Definition: Sixi Wawa (四喜娃娃):
Si (四), four
Xi (喜), pronounced like “she”, happiness
Wawa (娃娃), baby, doll
Surprisingly, it appears that the figure is more commonly known as Sixi Wawa rather than an Anglicized name in English-speaking communities. I’m guessing it’s a Chinese name that can be easily spoken by English-speakers. Alternative translations I’ve seen besides Four-Happiness Doll is Four-Happiness Baby, and a long string of words like “Four Baby Boys Sitting Upright”.
Note: If you’re looking for audio pronunciations of Chinese characters, you can copy and paste the characters into MDBG.net! It’s a great Chinese-English dictionary/translator that I’ve been using for years. I highly recommend it.
The figurine that I have is sculpted in porcelain into a hollow square shape. The four boys are wearing different coloured children’s dudou (commonly translated as a bellyband, a piece of cloth that covers the chest and belly, tied around the body).
Why does it represent “Four Happiness”?
Beijing Tourism has a great summary about the Sixi Wawa! It is commonly theorized that the name is inspired by four things that scholar Xie Jin values. These are “one’s wedding night, to succeed in an imperial exam, to have a welcome rain after a long drought, and to come across an old friend in a distant land.” This quote was pulled from the Beijing Tourism website which I thought was beautifully written.
Although the figurine was created in the Ming Dynasty (1368 to 1644), the Sixi Wawa was popular during the Qing Dynasty (1636 to 1911) as well. These figurines were dubbed by Emperor Qianlong of the Qing Dynasty as the “God of Happiness” and was valued during weddings.
(A word of warning, Beijing Tourism cites another website as the source of this information. Do not go there because it contains malware!)
In recent times:
Sixi Wawa are still produced! But they’re usually molded out of metal rather than porcelain, jade, or petrified wood. The figure is not very well known in the Western world, but if you search 四喜娃娃 into a search engine, many listings of metal Sixi Wawa will appear for sale on Chinese websites. To be honest, I’d rather be gifted a metal Sixi Wawa than something delicate so I could take it with me for good luck! Maybe it would’ve helped me with exams during my undergrad. I would’ve had to put the charm in that giant anti-cheating ziploc bag under my desk but the placebo confidence boost might’ve helped me succeed!
This week I wanted to showcase something cute. Compared to the previous weeks’ items, this one is more of a novelty toy. Decades ago, my grandpa went on a trip to Japan. During his trip, he picked up a miniature daisho letter opener set. These letter openers resemble a katana (the longer sword) and wakizashi (the shorter sword).
daisho/daishō: (大小), literally big-little, refers to the pair of big and little swords.
katana: (刀 or かたな), a long, curved sword with a single-edged blade, commonly used by samurai.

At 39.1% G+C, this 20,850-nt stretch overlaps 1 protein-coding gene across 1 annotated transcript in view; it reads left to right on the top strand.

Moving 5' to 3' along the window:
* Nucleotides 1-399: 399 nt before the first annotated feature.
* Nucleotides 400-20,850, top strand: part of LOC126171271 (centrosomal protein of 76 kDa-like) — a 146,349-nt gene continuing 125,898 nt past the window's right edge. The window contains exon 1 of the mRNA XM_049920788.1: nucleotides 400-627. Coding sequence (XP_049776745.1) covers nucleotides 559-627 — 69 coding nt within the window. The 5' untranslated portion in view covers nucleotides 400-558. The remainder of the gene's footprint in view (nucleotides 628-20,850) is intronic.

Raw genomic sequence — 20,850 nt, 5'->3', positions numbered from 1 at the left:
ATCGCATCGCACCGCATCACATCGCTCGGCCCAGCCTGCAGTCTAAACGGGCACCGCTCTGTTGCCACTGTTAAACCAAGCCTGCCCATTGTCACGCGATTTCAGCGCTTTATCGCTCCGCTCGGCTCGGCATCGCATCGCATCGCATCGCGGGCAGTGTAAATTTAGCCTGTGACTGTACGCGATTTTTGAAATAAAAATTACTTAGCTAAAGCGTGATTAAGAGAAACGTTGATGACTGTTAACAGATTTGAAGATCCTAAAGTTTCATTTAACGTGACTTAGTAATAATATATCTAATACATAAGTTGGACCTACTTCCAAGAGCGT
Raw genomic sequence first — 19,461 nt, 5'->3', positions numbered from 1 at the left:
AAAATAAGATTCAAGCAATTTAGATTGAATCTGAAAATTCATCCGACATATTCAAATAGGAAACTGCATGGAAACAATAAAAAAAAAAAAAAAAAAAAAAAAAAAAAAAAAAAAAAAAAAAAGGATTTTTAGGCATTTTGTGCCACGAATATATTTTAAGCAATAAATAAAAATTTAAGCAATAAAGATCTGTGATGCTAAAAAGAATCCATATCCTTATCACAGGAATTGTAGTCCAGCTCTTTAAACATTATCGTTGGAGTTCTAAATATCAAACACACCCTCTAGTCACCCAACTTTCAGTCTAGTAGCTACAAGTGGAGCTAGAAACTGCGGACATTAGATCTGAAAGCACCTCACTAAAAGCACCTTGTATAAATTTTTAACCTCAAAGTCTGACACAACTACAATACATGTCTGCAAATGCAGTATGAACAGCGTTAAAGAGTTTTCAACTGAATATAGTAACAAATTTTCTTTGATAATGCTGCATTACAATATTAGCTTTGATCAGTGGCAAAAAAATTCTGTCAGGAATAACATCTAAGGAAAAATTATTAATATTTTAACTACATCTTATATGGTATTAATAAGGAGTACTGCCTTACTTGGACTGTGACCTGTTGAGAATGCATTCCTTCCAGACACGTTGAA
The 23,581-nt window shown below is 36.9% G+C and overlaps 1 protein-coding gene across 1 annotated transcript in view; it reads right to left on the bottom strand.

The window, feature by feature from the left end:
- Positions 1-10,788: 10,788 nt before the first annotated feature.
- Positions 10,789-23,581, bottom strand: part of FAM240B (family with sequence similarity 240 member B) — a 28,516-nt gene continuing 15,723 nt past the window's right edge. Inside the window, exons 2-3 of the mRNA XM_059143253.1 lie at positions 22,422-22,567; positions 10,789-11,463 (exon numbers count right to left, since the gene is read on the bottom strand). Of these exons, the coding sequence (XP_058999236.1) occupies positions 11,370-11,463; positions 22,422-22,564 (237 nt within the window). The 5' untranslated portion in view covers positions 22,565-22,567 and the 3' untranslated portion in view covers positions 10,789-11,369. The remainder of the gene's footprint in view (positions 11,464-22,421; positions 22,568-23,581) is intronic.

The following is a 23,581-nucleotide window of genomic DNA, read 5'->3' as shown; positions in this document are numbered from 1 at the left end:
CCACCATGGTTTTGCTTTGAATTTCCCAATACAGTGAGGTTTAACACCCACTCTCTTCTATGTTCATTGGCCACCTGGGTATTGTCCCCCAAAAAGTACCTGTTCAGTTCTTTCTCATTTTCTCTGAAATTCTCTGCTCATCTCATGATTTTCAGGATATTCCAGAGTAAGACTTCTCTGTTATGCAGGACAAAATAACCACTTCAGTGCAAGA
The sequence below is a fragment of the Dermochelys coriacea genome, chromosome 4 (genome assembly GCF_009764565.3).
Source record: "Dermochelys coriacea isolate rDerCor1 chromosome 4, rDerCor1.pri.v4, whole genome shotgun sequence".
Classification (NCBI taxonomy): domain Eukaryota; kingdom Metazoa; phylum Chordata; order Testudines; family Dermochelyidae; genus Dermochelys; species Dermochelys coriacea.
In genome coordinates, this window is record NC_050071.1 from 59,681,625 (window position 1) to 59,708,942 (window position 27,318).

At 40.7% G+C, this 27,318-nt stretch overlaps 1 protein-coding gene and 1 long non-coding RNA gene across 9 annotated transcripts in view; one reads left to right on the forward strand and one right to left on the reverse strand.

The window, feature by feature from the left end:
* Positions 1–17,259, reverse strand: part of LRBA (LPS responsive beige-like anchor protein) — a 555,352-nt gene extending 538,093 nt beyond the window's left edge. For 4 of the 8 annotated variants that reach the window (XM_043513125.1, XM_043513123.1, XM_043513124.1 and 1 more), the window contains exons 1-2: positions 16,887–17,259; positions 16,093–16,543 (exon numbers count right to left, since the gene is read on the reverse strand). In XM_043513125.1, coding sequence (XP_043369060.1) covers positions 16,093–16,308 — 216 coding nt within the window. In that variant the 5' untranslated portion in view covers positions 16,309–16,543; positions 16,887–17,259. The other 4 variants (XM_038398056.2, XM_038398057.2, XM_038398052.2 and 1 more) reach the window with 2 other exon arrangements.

wakizashi (脇差), worn with a katana, symbolizes the wearer is a samurai.
Both swords can be used to open letters. The blades aren’t sharp enough to cut you, but they can smoothly run through the edge of an envelope.
These swords are commonly sold as toys or as a novelty office conversation starter. If you search phrases such as “katana letter opener”, “miniature katana”, “toy katana”, you’d see website listings for these swords. I’ve also read that these swords are a popular gift for Japan’s Children’s Day holiday!
These swords are commonly sold as a single sword, others (like this set) has both the katana and wakizashi on a stand. I’ve also seen a set of three swords!
So how do you display them properly?
According to Paul Chen Hanwei, from Paul Chen Hanwei Swords, typically in times of peace, a katana would be sheathed. The blade is also stored pointing up with the handle on the left. An interesting tidbit he mentioned is that the katana is typically held in the samurai’s right hand. In times of war, the handle would be displayed on the right side which makes it easier to grab. So, if a handle points right, it symbolizes hostility. When it points left, it symbolizes peace. The wakizashi would then be mounted underneath the katana in the same fashion.
So if you want a passive-aggressive way to subtly show your coworkers that you dislike them, point the handles to the right. Not this image though! I don’t hold any hostility toward you guys!
How you display your swords can symbolize different things, but many times, a sword could be displayed unsheathed for aesthetic purposes. The sheath would be stored underneath the blade, rather than a wakizashi. Also, other hobbyists prefer to display their larger swords underneath the smaller swords. According to Samurai University, the smaller sword (tanto) would be displayed on the top shelf because that is the sword that is removed first when they are placed on the stand. The larger sword (daito) is then placed on the bottom shelf.